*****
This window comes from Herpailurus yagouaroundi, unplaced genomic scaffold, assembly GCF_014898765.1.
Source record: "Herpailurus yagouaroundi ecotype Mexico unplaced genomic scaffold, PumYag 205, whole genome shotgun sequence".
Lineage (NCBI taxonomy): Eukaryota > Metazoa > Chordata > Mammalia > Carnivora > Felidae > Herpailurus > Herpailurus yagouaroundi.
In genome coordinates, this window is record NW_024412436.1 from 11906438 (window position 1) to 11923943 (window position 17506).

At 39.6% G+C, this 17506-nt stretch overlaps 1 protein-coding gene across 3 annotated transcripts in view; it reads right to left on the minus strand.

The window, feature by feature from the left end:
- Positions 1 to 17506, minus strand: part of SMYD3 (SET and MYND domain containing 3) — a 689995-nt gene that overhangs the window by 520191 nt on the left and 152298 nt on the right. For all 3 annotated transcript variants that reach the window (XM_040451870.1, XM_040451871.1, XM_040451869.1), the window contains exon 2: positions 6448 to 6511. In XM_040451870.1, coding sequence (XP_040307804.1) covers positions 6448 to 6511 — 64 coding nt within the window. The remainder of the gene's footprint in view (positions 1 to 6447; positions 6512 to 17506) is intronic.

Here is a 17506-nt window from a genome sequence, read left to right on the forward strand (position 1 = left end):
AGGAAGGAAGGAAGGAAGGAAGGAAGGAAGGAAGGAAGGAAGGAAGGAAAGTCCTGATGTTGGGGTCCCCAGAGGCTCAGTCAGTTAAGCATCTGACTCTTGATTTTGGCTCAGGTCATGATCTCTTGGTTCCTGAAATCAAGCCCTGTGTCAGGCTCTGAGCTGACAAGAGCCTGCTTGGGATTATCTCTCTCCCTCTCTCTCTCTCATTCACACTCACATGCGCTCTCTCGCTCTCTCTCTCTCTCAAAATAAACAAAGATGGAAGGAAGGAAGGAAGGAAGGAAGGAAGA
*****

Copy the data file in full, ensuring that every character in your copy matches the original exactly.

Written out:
This window comes from Herpailurus yagouaroundi, unplaced genomic scaffold, assembly GCF_014898765.1.
Source record: "Herpailurus yagouaroundi ecotype Mexico unplaced genomic scaffold, PumYag 205, whole genome shotgun sequence".
Lineage (NCBI taxonomy): Eukaryota > Metazoa > Chordata > Mammalia > Carnivora > Felidae > Herpailurus > Herpailurus yagouaroundi.
In genome coordinates, this window is record NW_024412436.1 from 11906438 (window position 1) to 11923943 (window position 17506).

At 39.6% G+C, this 17506-nt stretch overlaps 1 protein-coding gene across 3 annotated transcripts in view; it reads right to left on the minus strand.

The window, feature by feature from the left end:
- Positions 1 to 17506, minus strand: part of SMYD3 (SET and MYND domain containing 3) — a 689995-nt gene that overhangs the window by 520191 nt on the left and 152298 nt on the right. For all 3 annotated transcript variants that reach the window (XM_040451870.1, XM_040451871.1, XM_040451869.1), the window contains exon 2: positions 6448 to 6511. In XM_040451870.1, coding sequence (XP_040307804.1) covers positions 6448 to 6511 — 64 coding nt within the window. The remainder of the gene's footprint in view (positions 1 to 6447; positions 6512 to 17506) is intronic.

Here is a 17506-nt window from a genome sequence, read left to right on the forward strand (position 1 = left end):
AGGAAGGAAGGAAGGAAGGAAGGAAGGAAGGAAGGAAGGAAGGAAGGAAAGTCCTGATGTTGGGGTCCCCAGAGGCTCAGTCAGTTAAGCATCTGACTCTTGATTTTGGCTCAGGTCATGATCTCTTGGTTCCTGAAATCAAGCCCTGTGTCAGGCTCTGAGCTGACAAGAGCCTGCTTGGGATTATCTCTCTCCCTCTCTCTCTCTCATTCACACTCACATGCGCTCTCTCGCTCTCTCTCTCTCTCAAAATAAACAAAGATGGAAGGAAGGAAGGAAGGAAGGAAGGAAGA